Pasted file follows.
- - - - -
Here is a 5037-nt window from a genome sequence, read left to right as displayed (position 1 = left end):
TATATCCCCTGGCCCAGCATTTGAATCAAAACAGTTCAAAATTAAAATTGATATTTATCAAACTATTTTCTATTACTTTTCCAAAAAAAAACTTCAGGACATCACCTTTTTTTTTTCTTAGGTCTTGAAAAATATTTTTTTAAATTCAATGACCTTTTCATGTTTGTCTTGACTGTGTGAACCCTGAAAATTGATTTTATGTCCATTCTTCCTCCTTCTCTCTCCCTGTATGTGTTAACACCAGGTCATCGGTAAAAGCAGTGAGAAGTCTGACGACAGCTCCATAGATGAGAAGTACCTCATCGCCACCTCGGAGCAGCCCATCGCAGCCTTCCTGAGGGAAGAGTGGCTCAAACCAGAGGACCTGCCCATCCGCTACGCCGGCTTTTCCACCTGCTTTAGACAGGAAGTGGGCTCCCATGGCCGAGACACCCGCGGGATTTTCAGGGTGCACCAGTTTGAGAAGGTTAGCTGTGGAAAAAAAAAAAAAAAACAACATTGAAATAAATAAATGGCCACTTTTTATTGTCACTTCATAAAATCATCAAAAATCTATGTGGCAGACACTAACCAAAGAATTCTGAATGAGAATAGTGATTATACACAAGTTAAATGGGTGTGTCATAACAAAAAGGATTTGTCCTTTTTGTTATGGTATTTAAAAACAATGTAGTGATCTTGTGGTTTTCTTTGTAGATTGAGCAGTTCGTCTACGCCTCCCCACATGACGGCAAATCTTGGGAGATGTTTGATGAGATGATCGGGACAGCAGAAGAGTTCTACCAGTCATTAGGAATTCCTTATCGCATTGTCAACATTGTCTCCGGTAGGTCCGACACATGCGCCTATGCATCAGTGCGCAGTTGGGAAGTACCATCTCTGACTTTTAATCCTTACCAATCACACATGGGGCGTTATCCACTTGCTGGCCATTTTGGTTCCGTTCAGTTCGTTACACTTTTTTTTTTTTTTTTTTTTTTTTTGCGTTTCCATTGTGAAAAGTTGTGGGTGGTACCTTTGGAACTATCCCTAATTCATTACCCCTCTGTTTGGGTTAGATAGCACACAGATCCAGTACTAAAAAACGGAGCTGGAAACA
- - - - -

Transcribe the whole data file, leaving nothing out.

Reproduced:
Here is a 5037-nt window from a genome sequence, read left to right as displayed (position 1 = left end):
TATATCCCCTGGCCCAGCATTTGAATCAAAACAGTTCAAAATTAAAATTGATATTTATCAAACTATTTTCTATTACTTTTCCAAAAAAAAACTTCAGGACATCACCTTTTTTTTTTCTTAGGTCTTGAAAAATATTTTTTTAAATTCAATGACCTTTTCATGTTTGTCTTGACTGTGTGAACCCTGAAAATTGATTTTATGTCCATTCTTCCTCCTTCTCTCTCCCTGTATGTGTTAACACCAGGTCATCGGTAAAAGCAGTGAGAAGTCTGACGACAGCTCCATAGATGAGAAGTACCTCATCGCCACCTCGGAGCAGCCCATCGCAGCCTTCCTGAGGGAAGAGTGGCTCAAACCAGAGGACCTGCCCATCCGCTACGCCGGCTTTTCCACCTGCTTTAGACAGGAAGTGGGCTCCCATGGCCGAGACACCCGCGGGATTTTCAGGGTGCACCAGTTTGAGAAGGTTAGCTGTGGAAAAAAAAAAAAAAAACAACATTGAAATAAATAAATGGCCACTTTTTATTGTCACTTCATAAAATCATCAAAAATCTATGTGGCAGACACTAACCAAAGAATTCTGAATGAGAATAGTGATTATACACAAGTTAAATGGGTGTGTCATAACAAAAAGGATTTGTCCTTTTTGTTATGGTATTTAAAAACAATGTAGTGATCTTGTGGTTTTCTTTGTAGATTGAGCAGTTCGTCTACGCCTCCCCACATGACGGCAAATCTTGGGAGATGTTTGATGAGATGATCGGGACAGCAGAAGAGTTCTACCAGTCATTAGGAATTCCTTATCGCATTGTCAACATTGTCTCCGGTAGGTCCGACACATGCGCCTATGCATCAGTGCGCAGTTGGGAAGTACCATCTCTGACTTTTAATCCTTACCAATCACACATGGGGCGTTATCCACTTGCTGGCCATTTTGGTTCCGTTCAGTTCGTTACACTTTTTTTTTTTTTTTTTTTTTTTTTGCGTTTCCATTGTGAAAAGTTGTGGGTGGTACCTTTGGAACTATCCCTAATTCATTACCCCTCTGTTTGGGTTAGATAGCACACAGATCCAGTACTAAAAAACGGAGCTGGAAACA